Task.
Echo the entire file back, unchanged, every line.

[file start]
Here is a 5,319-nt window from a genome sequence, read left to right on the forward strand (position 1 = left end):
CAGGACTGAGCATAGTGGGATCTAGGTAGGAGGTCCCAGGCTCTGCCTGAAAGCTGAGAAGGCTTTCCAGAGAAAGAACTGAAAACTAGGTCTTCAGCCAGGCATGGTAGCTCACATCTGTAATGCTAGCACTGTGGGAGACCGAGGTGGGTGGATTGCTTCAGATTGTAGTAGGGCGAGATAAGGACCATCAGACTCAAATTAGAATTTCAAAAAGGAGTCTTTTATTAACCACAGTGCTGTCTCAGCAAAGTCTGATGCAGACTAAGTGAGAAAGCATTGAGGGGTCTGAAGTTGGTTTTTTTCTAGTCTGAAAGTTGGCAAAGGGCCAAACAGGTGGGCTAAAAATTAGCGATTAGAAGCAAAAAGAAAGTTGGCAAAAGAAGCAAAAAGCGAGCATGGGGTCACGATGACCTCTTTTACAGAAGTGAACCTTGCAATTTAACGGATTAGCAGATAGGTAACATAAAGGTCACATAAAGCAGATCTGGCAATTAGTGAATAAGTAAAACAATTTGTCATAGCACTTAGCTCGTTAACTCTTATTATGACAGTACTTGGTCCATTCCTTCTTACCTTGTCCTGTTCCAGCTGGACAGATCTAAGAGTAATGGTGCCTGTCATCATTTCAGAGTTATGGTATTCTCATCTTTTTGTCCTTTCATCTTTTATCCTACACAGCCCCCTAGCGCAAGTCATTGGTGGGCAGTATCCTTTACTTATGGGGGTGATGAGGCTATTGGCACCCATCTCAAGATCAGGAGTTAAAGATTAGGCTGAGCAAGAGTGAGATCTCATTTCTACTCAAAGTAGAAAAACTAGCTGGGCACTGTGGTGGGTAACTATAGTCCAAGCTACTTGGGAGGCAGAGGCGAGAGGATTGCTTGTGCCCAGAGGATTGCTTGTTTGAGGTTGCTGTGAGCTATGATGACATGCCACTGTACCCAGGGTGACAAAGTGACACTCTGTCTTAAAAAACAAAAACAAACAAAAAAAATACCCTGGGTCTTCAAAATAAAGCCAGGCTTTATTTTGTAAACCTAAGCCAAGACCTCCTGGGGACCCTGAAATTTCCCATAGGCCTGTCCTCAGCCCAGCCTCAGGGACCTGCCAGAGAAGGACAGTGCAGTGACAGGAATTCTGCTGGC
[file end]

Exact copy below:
Here is a 5,319-nt window from a genome sequence, read left to right on the forward strand (position 1 = left end):
CAGGACTGAGCATAGTGGGATCTAGGTAGGAGGTCCCAGGCTCTGCCTGAAAGCTGAGAAGGCTTTCCAGAGAAAGAACTGAAAACTAGGTCTTCAGCCAGGCATGGTAGCTCACATCTGTAATGCTAGCACTGTGGGAGACCGAGGTGGGTGGATTGCTTCAGATTGTAGTAGGGCGAGATAAGGACCATCAGACTCAAATTAGAATTTCAAAAAGGAGTCTTTTATTAACCACAGTGCTGTCTCAGCAAAGTCTGATGCAGACTAAGTGAGAAAGCATTGAGGGGTCTGAAGTTGGTTTTTTTCTAGTCTGAAAGTTGGCAAAGGGCCAAACAGGTGGGCTAAAAATTAGCGATTAGAAGCAAAAAGAAAGTTGGCAAAAGAAGCAAAAAGCGAGCATGGGGTCACGATGACCTCTTTTACAGAAGTGAACCTTGCAATTTAACGGATTAGCAGATAGGTAACATAAAGGTCACATAAAGCAGATCTGGCAATTAGTGAATAAGTAAAACAATTTGTCATAGCACTTAGCTCGTTAACTCTTATTATGACAGTACTTGGTCCATTCCTTCTTACCTTGTCCTGTTCCAGCTGGACAGATCTAAGAGTAATGGTGCCTGTCATCATTTCAGAGTTATGGTATTCTCATCTTTTTGTCCTTTCATCTTTTATCCTACACAGCCCCCTAGCGCAAGTCATTGGTGGGCAGTATCCTTTACTTATGGGGGTGATGAGGCTATTGGCACCCATCTCAAGATCAGGAGTTAAAGATTAGGCTGAGCAAGAGTGAGATCTCATTTCTACTCAAAGTAGAAAAACTAGCTGGGCACTGTGGTGGGTAACTATAGTCCAAGCTACTTGGGAGGCAGAGGCGAGAGGATTGCTTGTGCCCAGAGGATTGCTTGTTTGAGGTTGCTGTGAGCTATGATGACATGCCACTGTACCCAGGGTGACAAAGTGACACTCTGTCTTAAAAAACAAAAACAAACAAAAAAAATACCCTGGGTCTTCAAAATAAAGCCAGGCTTTATTTTGTAAACCTAAGCCAAGACCTCCTGGGGACCCTGAAATTTCCCATAGGCCTGTCCTCAGCCCAGCCTCAGGGACCTGCCAGAGAAGGACAGTGCAGTGACAGGAATTCTGCTGGC